This past week on Twitter I witnessed a brief “discussion” between some wireless folks regarding the elimination of 2.4GHz radios in APs and the creation of a 5GHz Wi-Fi utopia. Now I’ve had this conversation many times before and I’ve had neither the popular opinion nor the ability to sway the minds of self-proclaimed saviors of the industry. That’s not to say it’s entirely impossible, it’s just wholly impractical for nearly every enterprise out there and would create more issues than it would solve.
Let’s start with the basic premise of the argument: 2.4GHz is bad for everyone from designers to users.
“But why is it bad?” you ask. Well, to put it not so gently the 2.4GHz ISM band is an overcrowded wasteland filled with all manner of wireless communications and RF bleed. From Bluetooth to Zigbee to cordless phones, microwaves to fluorescent light ballasts, all topped off with limited channels, aging technology, and required backwards compatibility slowing everything down, it’s full of things that keep wireless engineers up at night. The deployment of said frequencies in enterprise WLANs leads to frequent and intermittent issues which leads to poor client performance which in turn leads to poor user perception. The migration of all Wi-Fi to the green pastures and open fields of 5GHz will ease design, planning, and management, improve client performance and user perception, as well as lead to cheaper APs by removing the need for that nasty 802.11b/g/n radio.
Fair point. No argument from me there. In fact, I doubt you’ll find an argument from anyone against that. So that’s it, right? Down with 2.4GHz! Problem solved!
Not so fast… Remember the biggest driver for enterprise Wi-Fi adoption in recent history? The acronym dreaded by more enterprise engineers than PCI-DSS? That’s right, BYOD. “But devices are built dual-band now” you say. “We can’t support everything under the sun” you cry. I feel for you, I really do, but that doesn’t change the landscape of budget friendly client devices crowding the market. For example, on a whim I recently purchased a mid-range Windows 8.1 laptop on sale for a ridiculously low amount of money because why not? Actually, I owned exactly zero Windows machines and needed something to test with in my lab and the price/performance ratio was enough to entice me. I gave the specs a brief glance and decided it’d be good enough to mess around with so I happily clicked “Buy” without a second thought. Once the machine was delivered and I started to get it setup with all my tools I noticed pretty quickly it wasn’t seeing any of my 5GHz-only networks. This is brand new, out of the box, big name laptop (not some no-name manufacturer repackaging last year’s models) and in 2014 it came with a 1x1 802.11b/g/n adapter installed.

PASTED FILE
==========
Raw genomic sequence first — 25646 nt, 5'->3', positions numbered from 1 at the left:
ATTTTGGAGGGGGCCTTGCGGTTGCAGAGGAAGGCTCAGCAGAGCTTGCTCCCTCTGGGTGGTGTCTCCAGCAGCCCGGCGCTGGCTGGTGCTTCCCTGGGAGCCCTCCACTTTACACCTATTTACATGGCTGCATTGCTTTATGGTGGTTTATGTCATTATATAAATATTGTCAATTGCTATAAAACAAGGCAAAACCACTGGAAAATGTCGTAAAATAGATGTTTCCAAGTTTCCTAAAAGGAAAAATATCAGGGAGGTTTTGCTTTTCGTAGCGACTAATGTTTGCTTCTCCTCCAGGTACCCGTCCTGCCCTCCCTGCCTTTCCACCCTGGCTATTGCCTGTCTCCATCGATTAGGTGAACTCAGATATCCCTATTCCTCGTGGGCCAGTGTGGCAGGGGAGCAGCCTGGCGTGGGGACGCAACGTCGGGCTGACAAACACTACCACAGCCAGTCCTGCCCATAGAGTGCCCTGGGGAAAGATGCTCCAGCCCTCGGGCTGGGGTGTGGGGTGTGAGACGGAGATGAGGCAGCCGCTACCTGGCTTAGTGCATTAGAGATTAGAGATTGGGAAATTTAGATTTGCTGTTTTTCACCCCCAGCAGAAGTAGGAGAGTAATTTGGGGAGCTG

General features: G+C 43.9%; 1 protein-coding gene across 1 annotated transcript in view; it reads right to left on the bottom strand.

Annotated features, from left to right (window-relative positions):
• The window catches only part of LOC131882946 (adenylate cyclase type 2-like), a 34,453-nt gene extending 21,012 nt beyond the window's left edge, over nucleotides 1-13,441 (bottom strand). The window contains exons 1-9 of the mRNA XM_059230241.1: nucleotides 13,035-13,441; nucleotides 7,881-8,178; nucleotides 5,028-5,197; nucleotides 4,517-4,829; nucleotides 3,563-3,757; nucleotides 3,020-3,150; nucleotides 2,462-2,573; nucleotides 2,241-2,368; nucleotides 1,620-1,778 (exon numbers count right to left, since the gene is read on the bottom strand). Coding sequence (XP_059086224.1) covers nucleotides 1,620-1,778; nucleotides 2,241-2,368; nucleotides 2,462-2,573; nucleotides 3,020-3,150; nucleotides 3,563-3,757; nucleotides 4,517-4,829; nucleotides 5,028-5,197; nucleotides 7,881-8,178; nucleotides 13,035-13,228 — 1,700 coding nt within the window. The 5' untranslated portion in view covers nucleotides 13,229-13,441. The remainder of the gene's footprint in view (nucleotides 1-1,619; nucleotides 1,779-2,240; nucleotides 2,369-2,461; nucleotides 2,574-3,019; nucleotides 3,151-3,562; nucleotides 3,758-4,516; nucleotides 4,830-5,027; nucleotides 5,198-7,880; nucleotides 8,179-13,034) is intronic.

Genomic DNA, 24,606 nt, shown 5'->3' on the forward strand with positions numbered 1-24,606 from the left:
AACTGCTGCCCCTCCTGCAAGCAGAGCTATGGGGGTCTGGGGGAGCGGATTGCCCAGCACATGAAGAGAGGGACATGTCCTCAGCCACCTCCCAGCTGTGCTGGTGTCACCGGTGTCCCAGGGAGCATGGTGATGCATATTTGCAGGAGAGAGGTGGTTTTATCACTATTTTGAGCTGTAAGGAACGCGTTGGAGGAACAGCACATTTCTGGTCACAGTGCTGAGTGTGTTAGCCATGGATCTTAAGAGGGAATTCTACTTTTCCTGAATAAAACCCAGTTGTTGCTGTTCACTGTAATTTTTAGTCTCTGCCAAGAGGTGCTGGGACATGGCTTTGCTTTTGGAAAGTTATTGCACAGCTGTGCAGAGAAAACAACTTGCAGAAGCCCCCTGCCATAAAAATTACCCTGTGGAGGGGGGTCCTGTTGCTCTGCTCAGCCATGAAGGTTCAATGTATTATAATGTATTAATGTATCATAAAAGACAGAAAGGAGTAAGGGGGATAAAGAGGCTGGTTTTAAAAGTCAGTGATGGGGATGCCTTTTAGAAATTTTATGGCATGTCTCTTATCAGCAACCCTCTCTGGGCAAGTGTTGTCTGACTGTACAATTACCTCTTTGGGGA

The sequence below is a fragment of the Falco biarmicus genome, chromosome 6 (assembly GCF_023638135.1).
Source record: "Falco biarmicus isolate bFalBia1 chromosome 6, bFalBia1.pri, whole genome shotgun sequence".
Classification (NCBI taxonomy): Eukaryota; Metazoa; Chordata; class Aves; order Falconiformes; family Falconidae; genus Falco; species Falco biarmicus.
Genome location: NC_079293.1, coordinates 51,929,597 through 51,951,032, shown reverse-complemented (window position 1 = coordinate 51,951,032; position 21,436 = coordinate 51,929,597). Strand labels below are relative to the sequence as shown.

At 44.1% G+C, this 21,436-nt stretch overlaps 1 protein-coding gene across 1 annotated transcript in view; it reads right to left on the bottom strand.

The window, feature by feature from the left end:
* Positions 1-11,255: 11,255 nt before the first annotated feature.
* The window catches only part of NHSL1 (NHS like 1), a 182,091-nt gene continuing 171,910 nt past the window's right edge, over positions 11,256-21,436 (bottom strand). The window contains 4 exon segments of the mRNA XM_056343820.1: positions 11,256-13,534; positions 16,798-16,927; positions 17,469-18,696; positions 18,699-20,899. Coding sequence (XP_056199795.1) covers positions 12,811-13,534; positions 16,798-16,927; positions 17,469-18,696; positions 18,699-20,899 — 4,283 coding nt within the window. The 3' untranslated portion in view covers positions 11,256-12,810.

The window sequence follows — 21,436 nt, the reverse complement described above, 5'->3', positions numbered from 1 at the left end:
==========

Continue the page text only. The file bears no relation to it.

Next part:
Out of curiosity I did a little poking around on the sites of two major manufacturers while writing this to see just how bad it is and found that nearly all the laptops, even the “performance” models, were offered with single-band 802.11b/g/n adapters. To make matters worse, those basic cards were only 1x1 too. On the models that even had the option to upgrade to a dual-band adapter it added anywhere from $15-$50. Tablets gets even worse. On one OS maker’s store I was presented with 15 or so different tablets of which nearly 1/3 were all single band. Then on to phones… While we know the biggest, baddest, newest phones out there all support 802.11ac, budget conscious consumers (the kind that will be bringing their phones to work) are being sold on insanely cheap deals for phones that are good enough to do what they need… and single-band.
You may have a corner case network where all your clients are brand spankin’ new, top-of-the-line devices and you can definitely make the shift to a 100% 5GHz WLAN but don’t expect the AP manufacturers to build just for you. Sadly, until the de facto is for all devices across the board to carry 5GHz radios and all drivers across the board to favor 5GHz I don’t see this happening industry-wide any time soon. If we as the experts want this to happen faster, urge your purchasing departments to stop cheaping out in the $15 upgrade, educate your users so they can make informed purchasing decisions, and keep fighting the good fight.
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